By Matthew Rodriguez
Pasadena Weekly Deputy Editor

A handful of Latinas gathered in 1981 hoping to answer a single question: What can we do to help the community?

“A number of us belonged to another Latina women’s group that just stopped, it no longer existed,” Cristina Fuentes said. “We wanted to continue… We wanted to be more community-driven, helping out the community.”

Soon after posing that question, Fuentes, along with three other women — Lois Gutierrez, Nena Maynez-Castro and Jessie Lopez — formed the Community Organization of Pasadena for Advancement.

In 2021, Pasadena’s longest-running Latina organization has been forced to shut down after 40 years due to a drop in recruitment.

“I think it’s an incredible achievement,” Fuentes said. “We should be proud of the fact that we lasted 40 years… In our own little way, we’ve left our mark and I know we supported a lot of people.”

The group originally named itself the Chicanas Organized for Progress in Aztlan. Chicanas means American women of Mexican descent and Aztlan is the ancestral homeland of the Aztecs. Roughly translated to the “Land of Whiteness,” some have referred to Aztlan as the land the United States annexed from Mexico after the Mexican American War.

Understanding education to be the great equalizer, the group soon supported young Chicanas by providing college scholarships. Every year they chose one Latina of Mexican descent from each of the public high schools in Pasadena and granted her a scholarship of, at first, $500. The scholarship was later increased to $1,000. Throughout the years, they have help around 180 young women, some of whom were living in abject poverty.

“The struggle of a lot of them going through to just survive,” president Darlene Leyba said before choking up.

She recalled a student telling her about how her father made money by collecting cardboard. That student was later awarded a scholarship.

While the scholarship’s amount may pay for one semester at a California state school, the grant focuses more on acknowledging the young women’s achievements.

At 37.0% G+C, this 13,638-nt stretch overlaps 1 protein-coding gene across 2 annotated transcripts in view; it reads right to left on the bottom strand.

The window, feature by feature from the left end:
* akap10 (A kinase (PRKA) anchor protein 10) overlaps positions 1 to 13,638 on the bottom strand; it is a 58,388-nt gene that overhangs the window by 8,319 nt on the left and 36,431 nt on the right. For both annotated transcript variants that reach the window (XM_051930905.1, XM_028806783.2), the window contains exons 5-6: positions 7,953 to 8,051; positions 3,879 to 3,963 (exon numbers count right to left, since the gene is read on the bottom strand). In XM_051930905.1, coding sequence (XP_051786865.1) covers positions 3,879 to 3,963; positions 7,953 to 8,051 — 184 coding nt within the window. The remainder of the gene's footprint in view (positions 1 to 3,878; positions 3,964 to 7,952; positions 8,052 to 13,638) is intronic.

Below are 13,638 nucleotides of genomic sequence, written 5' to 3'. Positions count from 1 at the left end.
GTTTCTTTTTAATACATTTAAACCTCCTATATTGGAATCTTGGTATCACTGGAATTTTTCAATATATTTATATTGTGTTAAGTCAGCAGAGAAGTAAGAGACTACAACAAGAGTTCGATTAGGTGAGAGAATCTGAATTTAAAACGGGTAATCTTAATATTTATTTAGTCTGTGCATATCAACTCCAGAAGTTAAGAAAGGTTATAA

“It wasn’t so much about the money because they weren’t big grants,” Fuentes said. “It was about acknowledging them, acknowledging their efforts and empowering them.”

When COPA began, just like many new nonprofit volunteer organizations, they were strapped for cash.

Lacking grant funding, the women made money any way they could, whether it was selling drinks at the Pasadena Jazz Festival, peddling cookbooks to residents or even hosting garage sales.

“It was just a group of really hardworking women,” Fuentes said. “We were just very dedicated and really wanted to help the community in any way possible.”

While the organization’s focus was to empower Chicanas, it helped residents register to vote, and donated gift baskets, clothes, shoes and purses filled with toiletries for Mother’s Day.

“Whoever needed help we would help them,” Gutierrez said. “If they couldn’t pay for their water bill or electric bill, we (paid) them. If they needed something done in their homes, like plumbing and we knew they didn’t have the money to do it, then we would pay for it.”

Throughout the years, COPA has been honored by politicians and the community, with benches in Gwinn and Eaton Blanche parks and tile in the Rose Bowl entrance. COPA also inspired other Latina-led organizations throughout the city, including its successor Latinas Inspired for Tomorrow. But as COPA nears its end, the fire and passion to help the community are still present.

“I was hoping that we could keep going,” Gutierrez said. “I think I still have a few more years.”